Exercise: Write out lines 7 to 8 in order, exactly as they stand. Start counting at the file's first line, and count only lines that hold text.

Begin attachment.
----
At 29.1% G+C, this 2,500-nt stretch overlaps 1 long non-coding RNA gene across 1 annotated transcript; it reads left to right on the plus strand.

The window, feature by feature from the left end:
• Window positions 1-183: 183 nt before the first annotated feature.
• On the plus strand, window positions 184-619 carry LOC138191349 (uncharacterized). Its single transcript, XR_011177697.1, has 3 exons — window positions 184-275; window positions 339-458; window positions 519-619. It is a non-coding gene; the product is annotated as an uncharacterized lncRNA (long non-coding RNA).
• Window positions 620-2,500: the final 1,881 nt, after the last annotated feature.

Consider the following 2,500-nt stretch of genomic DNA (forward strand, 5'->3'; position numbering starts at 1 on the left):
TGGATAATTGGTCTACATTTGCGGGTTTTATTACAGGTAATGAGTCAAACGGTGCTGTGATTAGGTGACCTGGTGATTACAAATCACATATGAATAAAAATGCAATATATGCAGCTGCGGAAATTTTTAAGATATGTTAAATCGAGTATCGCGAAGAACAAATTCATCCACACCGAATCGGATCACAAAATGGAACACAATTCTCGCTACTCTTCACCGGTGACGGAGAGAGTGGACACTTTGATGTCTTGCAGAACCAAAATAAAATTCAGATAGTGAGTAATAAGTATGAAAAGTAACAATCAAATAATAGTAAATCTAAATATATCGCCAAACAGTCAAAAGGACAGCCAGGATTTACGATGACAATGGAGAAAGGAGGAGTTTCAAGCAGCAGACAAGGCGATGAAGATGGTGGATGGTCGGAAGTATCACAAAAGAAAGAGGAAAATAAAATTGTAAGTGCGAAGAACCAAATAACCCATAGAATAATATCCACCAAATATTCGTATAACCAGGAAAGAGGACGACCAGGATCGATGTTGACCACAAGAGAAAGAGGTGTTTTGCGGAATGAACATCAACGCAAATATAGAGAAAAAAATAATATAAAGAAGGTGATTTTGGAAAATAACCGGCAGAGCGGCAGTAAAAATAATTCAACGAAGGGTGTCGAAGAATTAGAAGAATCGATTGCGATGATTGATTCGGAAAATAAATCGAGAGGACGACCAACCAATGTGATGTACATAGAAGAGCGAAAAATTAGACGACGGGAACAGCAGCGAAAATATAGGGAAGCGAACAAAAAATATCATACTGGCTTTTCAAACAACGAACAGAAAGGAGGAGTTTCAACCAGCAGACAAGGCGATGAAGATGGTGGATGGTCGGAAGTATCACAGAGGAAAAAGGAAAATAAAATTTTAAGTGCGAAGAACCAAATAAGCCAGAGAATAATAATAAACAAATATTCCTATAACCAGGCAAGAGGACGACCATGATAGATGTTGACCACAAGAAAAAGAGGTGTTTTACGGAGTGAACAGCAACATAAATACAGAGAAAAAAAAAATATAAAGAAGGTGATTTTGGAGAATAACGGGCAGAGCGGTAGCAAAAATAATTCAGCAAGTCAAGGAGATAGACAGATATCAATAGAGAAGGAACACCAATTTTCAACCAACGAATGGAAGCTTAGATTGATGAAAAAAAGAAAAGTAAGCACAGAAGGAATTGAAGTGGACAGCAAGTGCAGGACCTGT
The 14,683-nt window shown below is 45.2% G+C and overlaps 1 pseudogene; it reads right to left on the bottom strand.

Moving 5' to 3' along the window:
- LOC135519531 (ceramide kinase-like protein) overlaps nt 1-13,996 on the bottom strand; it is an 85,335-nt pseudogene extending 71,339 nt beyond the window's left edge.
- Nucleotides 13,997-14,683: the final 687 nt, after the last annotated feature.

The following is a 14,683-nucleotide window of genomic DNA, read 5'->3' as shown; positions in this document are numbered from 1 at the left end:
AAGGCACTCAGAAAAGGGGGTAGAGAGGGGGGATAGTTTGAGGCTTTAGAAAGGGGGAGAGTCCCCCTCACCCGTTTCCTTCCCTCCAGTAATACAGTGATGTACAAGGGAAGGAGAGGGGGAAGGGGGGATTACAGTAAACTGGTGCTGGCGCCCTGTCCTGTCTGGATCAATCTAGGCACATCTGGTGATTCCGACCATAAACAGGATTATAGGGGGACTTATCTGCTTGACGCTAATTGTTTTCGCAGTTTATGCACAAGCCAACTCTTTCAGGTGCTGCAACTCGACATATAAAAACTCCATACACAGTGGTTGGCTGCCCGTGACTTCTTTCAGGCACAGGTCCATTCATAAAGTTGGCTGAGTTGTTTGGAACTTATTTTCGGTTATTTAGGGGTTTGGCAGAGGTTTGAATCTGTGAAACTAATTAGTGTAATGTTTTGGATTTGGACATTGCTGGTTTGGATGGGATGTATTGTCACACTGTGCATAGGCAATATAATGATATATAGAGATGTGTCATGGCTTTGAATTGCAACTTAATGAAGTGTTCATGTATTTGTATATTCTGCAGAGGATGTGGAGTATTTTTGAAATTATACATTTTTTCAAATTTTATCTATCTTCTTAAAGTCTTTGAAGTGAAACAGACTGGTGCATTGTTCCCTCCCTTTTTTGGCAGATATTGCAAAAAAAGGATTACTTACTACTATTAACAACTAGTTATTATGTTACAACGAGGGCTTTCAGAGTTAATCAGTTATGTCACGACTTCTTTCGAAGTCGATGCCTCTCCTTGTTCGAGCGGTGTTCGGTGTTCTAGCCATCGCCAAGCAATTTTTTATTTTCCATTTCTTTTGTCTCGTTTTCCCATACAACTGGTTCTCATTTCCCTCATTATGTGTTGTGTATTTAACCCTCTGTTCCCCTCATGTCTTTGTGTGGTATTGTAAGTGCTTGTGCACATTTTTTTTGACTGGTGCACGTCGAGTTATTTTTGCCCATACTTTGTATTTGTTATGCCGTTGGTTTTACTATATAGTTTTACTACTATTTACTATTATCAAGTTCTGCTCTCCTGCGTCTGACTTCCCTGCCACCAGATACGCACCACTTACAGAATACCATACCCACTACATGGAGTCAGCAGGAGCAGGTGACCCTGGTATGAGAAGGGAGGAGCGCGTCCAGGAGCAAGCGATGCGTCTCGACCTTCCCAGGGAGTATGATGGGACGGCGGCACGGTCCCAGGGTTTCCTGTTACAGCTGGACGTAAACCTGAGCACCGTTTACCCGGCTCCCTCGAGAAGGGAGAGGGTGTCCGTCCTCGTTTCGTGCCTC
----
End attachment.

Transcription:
TGGATAATTGGTCTACATTTGCGGGTTTTATTACAGGTAATGAGTCAAACGGTGCTGTGATTAGGTGACCTGGTGATTACAAATCACATATGAATAAAAATGCAATATATGCAGCTGCGGAAATTTTTAAGATATGTTAAATCGAGTATCGCGAAGAACAAATTCATCCACACCGAATCGGATCACAAAATGGAACACAATTCTCGCTACTCTTCACCGGTGACGGAGAGAGTGGACACTTTGATGTCTTGCAGAACCAAAATAAAATTCAGATAGTGAGTAATAAGTATGAAAAGTAACAATCAAATAATAGTAAATCTAAATATATCGCCAAACAGTCAAAAGGACAGCCAGGATTTACGATGACAATGGAGAAAGGAGGAGTTTCAAGCAGCAGACAAGGCGATGAAGATGGTGGATGGTCGGAAGTATCACAAAAGAAAGAGGAAAATAAAATTGTAAGTGCGAAGAACCAAATAACCCATAGAATAATATCCACCAAATATTCGTATAACCAGGAAAGAGGACGACCAGGATCGATGTTGACCACAAGAGAAAGAGGTGTTTTGCGGAATGAACATCAACGCAAATATAGAGAAAAAAATAATATAAAGAAGGTGATTTTGGAAAATAACCGGCAGAGCGGCAGTAAAAATAATTCAACGAAGGGTGTCGAAGAATTAGAAGAATCGATTGCGATGATTGATTCGGAAAATAAATCGAGAGGACGACCAACCAATGTGATGTACATAGAAGAGCGAAAAATTAGACGACGGGAACAGCAGCGAAAATATAGGGAAGCGAACAAAAAATATCATACTGGCTTTTCAAACAACGAACAGAAAGGAGGAGTTTCAACCAGCAGACAAGGCGATGAAGATGGTGGATGGTCGGAAGTATCACAGAGGAAAAAGGAAAATAAAATTTTAAGTGCGAAGAACCAAATAAGCCAGAGAATAATAATAAACAAATATTCCTATAACCAGGCAAGAGGACGACCATGATAGATGTTGACCACAAGAAAAAGAGGTGTTTTACGGAGTGAACAGCAACATAAATACAGAGAAAAAAAAAATATAAAGAAGGTGATTTTGGAGAATAACGGGCAGAGCGGTAGCAAAAATAATTCAGCAAGTCAAGGAGATAGACAGATATCAATAGAGAAGGAACACCAATTTTCAACCAACGAATGGAAGCTTAGATTGATGAAAAAAAGAAAAGTAAGCACAGAAGGAATTGAAGTGGACAGCAAGTGCAGGACCTGT
The 14,683-nt window shown below is 45.2% G+C and overlaps 1 pseudogene; it reads right to left on the bottom strand.